Games Past and Present: Where Did We Go Wrong?

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In every art form there are conventions created by past master pieces that act as a rigid framework for how artists create a work of art. In the case of arts and crafts, people willingly follow the rules of the past in order to create a pretty picture, or sometimes an awesome one, if we’re talking your favourite CD cover design. In fine arts people knowingly attempt to challenge the traditional way of doing things for better or worse.

Video games have, in our lifetimes, exploded into the mainstream. No longer are they considered something to hide away in your closet lest your soccer-playing friends deem you to be a nerd. The entire industry is swamped in money and there is plenty of available artistic talent on the market. Like other forms of art, video games tell stories and, in some cases, are encoded with messages and symbols about today’s society.

Golden Axe

I had the privilege of playing some great classics recently: The Golden Axe series for Sega Genesis, Golden Eye for the N64 and Spawn on Super Nintendo were amongst them. I have also been playing FarCry 3 on Xbox 360 and Borderlands 2 on PC. The evolution of games graphically in such a short span of time astounds me every day, but what interests me is that the older games I played seemed to be based in completely different worlds and time periods from one another and have varied storylines. Sure, a lot of them were side scrolling Beat-Em’-Ups and Fpses, but each game took a unique set of characters and, with limited pixel art and button space, assigned different stories, powers and aims each time.

Now, don’t get me wrong FarCry 3 and Borderlands are also worlds apart, both literally and figuratively. Each takes place in its own fictitious dimension. Graphically they are also different. FarCry 3 focuses on imitating reality and insanity simultaneously, while Borderlands focuses on the Post-Apocalyptic on-goings of a Sci-Fi world that includes advanced weaponry and seems based in an almost cartoon universe because of its visual appearance. And both games are insanely fun, playable and master pieces in their own rights, but when I stop and think about it I can’t help but come back to the game’s raw fundamentals.

Both games are First Person Shooters (obviously, right?), but they also include very similar game dynamics. Sure, in FarCry 3 you can wrestle with a crocodile and in Borderlands weak gravity means that jumping from a cliff is as painless as a walk in the park (depending on where you live). Yet, in both games you shoot enemies with guns, lob grenades at NPCs and can complete side tasks but mainly engage in an epic, pre-written story. In FarCry 3 you pull bullets out of your arm and inject yourself with medication to heal yourself, while in Borderlands you are additionally protected by rechargeable shields, but if we strip away the graphic differences and subtle differences like this would they be the same game?

Far Cry 3

I mean in Golden Axe III for example you could be a half-cat-half-man character and ride a half-ostrich-half-lizard creature that spits a ball and chain from its mouth. In the Lion King game it ranged from dodging creatures and solving puzzles as Simba the cub, to full on fighting as an adult lion. Mortal Kombat Mythologies: Sub-Zero started to take the whole premise of Mortal Kombat beyond being just a fighting game in its platform format. You could take on the roles of mutants in Toxic Crusaders, Bomber man, the Tick or the Berenstain Bears. Games ranged from fighting the Terminator as Robocop to strategy games like the Lost Vikings in which you had to use the powers of three different characters in order to solve puzzles. There was significant variety in terms of characters’ abilities and in the narratives and settings of these games.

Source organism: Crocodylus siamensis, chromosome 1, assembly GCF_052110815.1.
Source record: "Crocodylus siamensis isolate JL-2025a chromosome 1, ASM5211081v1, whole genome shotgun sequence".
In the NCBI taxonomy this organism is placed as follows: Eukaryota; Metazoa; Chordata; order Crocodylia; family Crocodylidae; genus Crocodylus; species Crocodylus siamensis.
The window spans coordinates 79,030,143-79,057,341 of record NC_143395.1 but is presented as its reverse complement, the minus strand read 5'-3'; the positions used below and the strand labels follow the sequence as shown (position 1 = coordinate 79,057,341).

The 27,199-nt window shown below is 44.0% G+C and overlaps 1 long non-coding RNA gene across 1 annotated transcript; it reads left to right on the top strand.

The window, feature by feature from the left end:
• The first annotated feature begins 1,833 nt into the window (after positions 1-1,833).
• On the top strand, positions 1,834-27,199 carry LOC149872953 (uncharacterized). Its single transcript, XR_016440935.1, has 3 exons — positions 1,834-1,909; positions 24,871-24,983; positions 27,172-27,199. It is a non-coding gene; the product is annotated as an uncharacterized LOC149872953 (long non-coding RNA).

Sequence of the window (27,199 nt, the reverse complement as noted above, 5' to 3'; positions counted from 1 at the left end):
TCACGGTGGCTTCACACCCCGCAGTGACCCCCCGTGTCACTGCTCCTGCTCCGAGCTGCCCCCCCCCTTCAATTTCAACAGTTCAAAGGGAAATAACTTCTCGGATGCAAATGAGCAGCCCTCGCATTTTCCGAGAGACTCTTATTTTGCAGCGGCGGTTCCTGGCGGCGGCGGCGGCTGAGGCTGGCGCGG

Nowadays, games appear to have taken a more serious tone. Maybe it’s the recession or World War 3 (as I call it) going on in most of the world, but most games seem like simulations of war. In most of them you are thrown into combat and forced to survive gunfire. I mean, to sound paranoid, who’s pulling the strings here? The same guys that brought you Heretic and Hexen are essentially re-producing the same games (with a better engine and story of course) time after time again. Even Diablo III mildly disappointed me with its strive to be tamer and more of a ‘Follow the Yellow Brick Road’. But then again these things tend to happen when money and popularity are involved.

Diablo III

These days it is mainly up to indie game developers to continue to develop games that are mechanically and graphically unconventional. They are like some sort of side-lined art movement whose strength lie in their determination to push the boundaries of games beyond their accepted formats. Don’t mistake my meaning I thoroughly enjoy the games I’ve discussed above, but can I get something that doesn’t end in a 3, or 4, or rather isn’t a sequel with a different name. Do 3D artists and programmers still have souls, or have they all been stolen by corporate Satan? I guess I’ll have to wait and see, but none the less it looks to be an exciting year for gaming ahead, so I might well be choking on my own words by next month.

Academic, Game Artist and Word Weaver Extraordinaire.

  • Trebzz

    Great article dude :)

    • Darryl Linington

      He actually did a really good job on this one.

      • Trebzz

        Yeah of course and its really great to read these sort of articles on the site now :)

        • Darryl Linington